The hearing came Tuesday before the House Health and Human Services Committee on House Bill 486, sponsored by Rep. Sherry Jones (D-Nashville). The bill would create a state identity card and registry system for terminally ill patients only. But even that was too much for drug war bureaucrats and moral crusaders.

According to a report in The Chattanoogan, Murray, New York anti-drug crusader Steven Steiner, and Nashville oncologist Dr. Kent Shih, who all testified against the bill, all appeared thanks to the efforts of the Family Action Council of Tennessee. Headed by former state Sen. David Fowler, the council says it promotes "the culture that values the traditional family, for the sake of the common good" and is generally concerned with opposing reproductive rights, restricting adult-oriented businesses, and fighting homosexuality.

"We appreciate the willingness of these individuals to come, at their own expense, to educate the committee members about what is really at stake in the debate over 'medical marijuana,'" said Fowler. "Having seen my own mother suffer and die from cancer, I know how much we all desire to see relief for those we love. But we cannot allow the compassion of the average American to overcome good science and good medicine. Nor can we allow that compassion to be manipulated by those who have, as their ultimate agenda, the legalization of marijuana and even other drugs."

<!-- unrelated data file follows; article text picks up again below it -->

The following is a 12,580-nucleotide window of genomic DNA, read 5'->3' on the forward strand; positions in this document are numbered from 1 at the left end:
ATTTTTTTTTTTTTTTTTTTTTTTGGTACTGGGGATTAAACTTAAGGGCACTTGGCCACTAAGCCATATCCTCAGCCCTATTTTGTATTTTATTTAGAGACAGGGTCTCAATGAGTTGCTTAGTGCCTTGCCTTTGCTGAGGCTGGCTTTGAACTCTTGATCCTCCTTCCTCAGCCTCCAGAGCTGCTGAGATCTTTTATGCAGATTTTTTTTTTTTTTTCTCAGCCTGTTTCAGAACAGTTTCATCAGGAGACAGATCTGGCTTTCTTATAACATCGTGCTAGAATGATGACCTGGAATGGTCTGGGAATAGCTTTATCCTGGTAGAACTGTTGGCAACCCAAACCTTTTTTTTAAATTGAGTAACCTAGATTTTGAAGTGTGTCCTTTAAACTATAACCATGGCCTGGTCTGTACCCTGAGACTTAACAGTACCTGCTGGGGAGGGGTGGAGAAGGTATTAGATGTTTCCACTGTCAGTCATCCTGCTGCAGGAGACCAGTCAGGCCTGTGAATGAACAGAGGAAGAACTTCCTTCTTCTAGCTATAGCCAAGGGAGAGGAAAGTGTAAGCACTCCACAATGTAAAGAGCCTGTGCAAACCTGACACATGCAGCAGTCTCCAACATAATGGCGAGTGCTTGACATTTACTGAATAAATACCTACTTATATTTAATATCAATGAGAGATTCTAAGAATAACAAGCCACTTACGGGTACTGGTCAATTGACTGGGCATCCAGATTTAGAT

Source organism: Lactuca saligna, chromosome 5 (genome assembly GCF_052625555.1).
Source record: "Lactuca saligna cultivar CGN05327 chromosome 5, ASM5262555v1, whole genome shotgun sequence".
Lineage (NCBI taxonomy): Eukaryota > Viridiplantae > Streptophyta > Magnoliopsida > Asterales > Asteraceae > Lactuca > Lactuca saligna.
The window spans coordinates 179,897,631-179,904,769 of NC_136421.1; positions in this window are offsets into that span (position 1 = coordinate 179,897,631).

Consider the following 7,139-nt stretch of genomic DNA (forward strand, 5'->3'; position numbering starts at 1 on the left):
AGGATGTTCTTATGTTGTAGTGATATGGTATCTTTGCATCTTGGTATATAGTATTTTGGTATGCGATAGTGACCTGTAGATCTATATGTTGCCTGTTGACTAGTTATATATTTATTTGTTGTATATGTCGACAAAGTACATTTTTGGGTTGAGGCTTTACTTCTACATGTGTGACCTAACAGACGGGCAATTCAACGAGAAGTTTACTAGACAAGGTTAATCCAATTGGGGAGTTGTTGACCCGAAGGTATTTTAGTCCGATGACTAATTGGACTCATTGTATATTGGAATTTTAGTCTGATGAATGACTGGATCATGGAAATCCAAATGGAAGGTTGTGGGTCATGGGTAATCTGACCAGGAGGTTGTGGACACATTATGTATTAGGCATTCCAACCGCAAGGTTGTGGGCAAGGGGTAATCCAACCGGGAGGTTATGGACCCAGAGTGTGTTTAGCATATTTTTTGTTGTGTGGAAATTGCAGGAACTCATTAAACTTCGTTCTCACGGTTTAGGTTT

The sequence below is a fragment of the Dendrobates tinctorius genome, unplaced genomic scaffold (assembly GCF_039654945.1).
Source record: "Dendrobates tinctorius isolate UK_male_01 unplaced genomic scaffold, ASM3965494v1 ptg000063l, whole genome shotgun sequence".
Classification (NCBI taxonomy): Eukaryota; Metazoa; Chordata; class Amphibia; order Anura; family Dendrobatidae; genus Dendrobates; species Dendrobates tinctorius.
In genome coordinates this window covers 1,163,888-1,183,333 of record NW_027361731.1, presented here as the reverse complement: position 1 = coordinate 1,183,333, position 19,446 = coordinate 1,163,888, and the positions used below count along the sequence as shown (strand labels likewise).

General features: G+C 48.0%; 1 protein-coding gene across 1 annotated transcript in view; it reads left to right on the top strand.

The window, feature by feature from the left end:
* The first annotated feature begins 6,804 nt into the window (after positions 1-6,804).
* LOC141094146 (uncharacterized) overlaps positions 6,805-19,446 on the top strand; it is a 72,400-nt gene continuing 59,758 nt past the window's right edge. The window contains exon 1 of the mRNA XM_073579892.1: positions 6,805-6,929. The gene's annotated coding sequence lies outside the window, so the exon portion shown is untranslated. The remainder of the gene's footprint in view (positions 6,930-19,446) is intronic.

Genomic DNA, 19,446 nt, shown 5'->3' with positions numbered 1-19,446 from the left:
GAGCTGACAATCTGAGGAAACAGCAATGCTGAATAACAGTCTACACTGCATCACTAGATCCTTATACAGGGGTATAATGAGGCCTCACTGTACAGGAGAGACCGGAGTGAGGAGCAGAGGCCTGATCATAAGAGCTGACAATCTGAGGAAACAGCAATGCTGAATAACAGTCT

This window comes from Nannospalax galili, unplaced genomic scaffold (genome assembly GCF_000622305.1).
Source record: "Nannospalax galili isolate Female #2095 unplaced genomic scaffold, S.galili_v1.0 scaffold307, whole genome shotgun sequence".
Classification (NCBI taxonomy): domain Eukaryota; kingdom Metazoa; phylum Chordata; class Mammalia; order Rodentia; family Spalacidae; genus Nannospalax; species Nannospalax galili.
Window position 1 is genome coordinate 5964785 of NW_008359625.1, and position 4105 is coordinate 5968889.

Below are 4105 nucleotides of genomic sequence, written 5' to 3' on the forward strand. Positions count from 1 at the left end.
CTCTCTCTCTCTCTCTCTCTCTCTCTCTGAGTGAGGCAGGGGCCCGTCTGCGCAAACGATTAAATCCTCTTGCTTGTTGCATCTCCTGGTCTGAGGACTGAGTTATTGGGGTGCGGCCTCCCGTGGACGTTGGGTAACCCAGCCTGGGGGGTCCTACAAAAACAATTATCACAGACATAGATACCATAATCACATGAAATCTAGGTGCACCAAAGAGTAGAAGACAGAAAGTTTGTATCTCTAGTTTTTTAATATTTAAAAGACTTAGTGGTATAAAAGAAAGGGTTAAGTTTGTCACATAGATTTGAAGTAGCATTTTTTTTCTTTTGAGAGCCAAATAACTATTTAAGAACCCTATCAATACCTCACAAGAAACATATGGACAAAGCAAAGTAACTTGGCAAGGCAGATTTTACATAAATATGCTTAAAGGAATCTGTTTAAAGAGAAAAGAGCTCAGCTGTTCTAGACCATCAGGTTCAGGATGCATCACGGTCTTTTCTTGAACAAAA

Worse yet, Fowler said, the bill "would inevitably lead to increased public consumption of marijuana and make a mockery of our criminal drug laws. What has been observed in other states is that marijuana distribution becomes uncontrollable in society at large even when it is restricted to 'medicinal uses.' With an individual able to produce up to 13,000 joints per year under this bill, it is naïve to think that those joints won't wind up in the wrong hands."

Fowler also cited California's wide-open medical marijuana scene to suggest the Tennessee bill would make enforcement of the criminal law regarding marijuana impracticable. "In North Hollywood, there are now more medical pot clubs than there are Starbucks. In fact, the co-founder of the California medical pot referendum has now said that most of the medical pot dispensaries in California are 'little more than dope dealers with storefronts,'" he added, citing the infamous words of Scott Imler.

Miller told committee members 12 states have medical marijuana laws and there was no evidence they "send the wrong message" to young people. In 11 of those states, Miller pointed out, teen marijuana use had declined.